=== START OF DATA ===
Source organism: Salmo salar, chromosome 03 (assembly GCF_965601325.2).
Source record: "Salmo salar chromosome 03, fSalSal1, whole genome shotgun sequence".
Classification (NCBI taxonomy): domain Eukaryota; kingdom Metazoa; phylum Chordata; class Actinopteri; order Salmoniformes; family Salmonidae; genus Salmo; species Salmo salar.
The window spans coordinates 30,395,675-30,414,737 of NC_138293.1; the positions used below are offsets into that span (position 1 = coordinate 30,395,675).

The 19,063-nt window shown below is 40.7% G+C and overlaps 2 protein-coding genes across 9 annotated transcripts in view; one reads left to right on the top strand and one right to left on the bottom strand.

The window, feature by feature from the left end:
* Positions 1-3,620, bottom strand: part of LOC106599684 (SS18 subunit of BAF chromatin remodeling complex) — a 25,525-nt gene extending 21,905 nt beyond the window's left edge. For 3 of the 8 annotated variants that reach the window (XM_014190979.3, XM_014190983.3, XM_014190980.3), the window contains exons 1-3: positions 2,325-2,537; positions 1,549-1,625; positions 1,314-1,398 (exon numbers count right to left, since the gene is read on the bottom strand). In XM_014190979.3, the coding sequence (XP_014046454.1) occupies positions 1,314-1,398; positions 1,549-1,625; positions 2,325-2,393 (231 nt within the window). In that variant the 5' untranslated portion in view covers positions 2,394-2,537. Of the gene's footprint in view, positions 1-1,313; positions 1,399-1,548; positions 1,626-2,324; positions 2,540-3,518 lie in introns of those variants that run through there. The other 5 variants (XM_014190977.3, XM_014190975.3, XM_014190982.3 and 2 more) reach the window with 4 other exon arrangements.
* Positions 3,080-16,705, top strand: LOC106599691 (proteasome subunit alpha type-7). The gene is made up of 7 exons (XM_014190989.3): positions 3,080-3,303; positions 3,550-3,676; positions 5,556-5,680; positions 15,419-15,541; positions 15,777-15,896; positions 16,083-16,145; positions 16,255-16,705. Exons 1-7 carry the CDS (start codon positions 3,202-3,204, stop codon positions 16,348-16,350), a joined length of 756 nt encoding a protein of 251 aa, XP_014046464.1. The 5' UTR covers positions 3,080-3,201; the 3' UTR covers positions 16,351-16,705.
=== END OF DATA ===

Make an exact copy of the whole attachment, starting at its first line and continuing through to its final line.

Source organism: Salmo salar, chromosome 03 (assembly GCF_965601325.2).
Source record: "Salmo salar chromosome 03, fSalSal1, whole genome shotgun sequence".
Classification (NCBI taxonomy): domain Eukaryota; kingdom Metazoa; phylum Chordata; class Actinopteri; order Salmoniformes; family Salmonidae; genus Salmo; species Salmo salar.
The window spans coordinates 30,395,675-30,414,737 of NC_138293.1; the positions used below are offsets into that span (position 1 = coordinate 30,395,675).

The 19,063-nt window shown below is 40.7% G+C and overlaps 2 protein-coding genes across 9 annotated transcripts in view; one reads left to right on the top strand and one right to left on the bottom strand.

The window, feature by feature from the left end:
* Positions 1-3,620, bottom strand: part of LOC106599684 (SS18 subunit of BAF chromatin remodeling complex) — a 25,525-nt gene extending 21,905 nt beyond the window's left edge. For 3 of the 8 annotated variants that reach the window (XM_014190979.3, XM_014190983.3, XM_014190980.3), the window contains exons 1-3: positions 2,325-2,537; positions 1,549-1,625; positions 1,314-1,398 (exon numbers count right to left, since the gene is read on the bottom strand). In XM_014190979.3, the coding sequence (XP_014046454.1) occupies positions 1,314-1,398; positions 1,549-1,625; positions 2,325-2,393 (231 nt within the window). In that variant the 5' untranslated portion in view covers positions 2,394-2,537. Of the gene's footprint in view, positions 1-1,313; positions 1,399-1,548; positions 1,626-2,324; positions 2,540-3,518 lie in introns of those variants that run through there. The other 5 variants (XM_014190977.3, XM_014190975.3, XM_014190982.3 and 2 more) reach the window with 4 other exon arrangements.
* Positions 3,080-16,705, top strand: LOC106599691 (proteasome subunit alpha type-7). The gene is made up of 7 exons (XM_014190989.3): positions 3,080-3,303; positions 3,550-3,676; positions 5,556-5,680; positions 15,419-15,541; positions 15,777-15,896; positions 16,083-16,145; positions 16,255-16,705. Exons 1-7 carry the CDS (start codon positions 3,202-3,204, stop codon positions 16,348-16,350), a joined length of 756 nt encoding a protein of 251 aa, XP_014046464.1. The 5' UTR covers positions 3,080-3,201; the 3' UTR covers positions 16,351-16,705.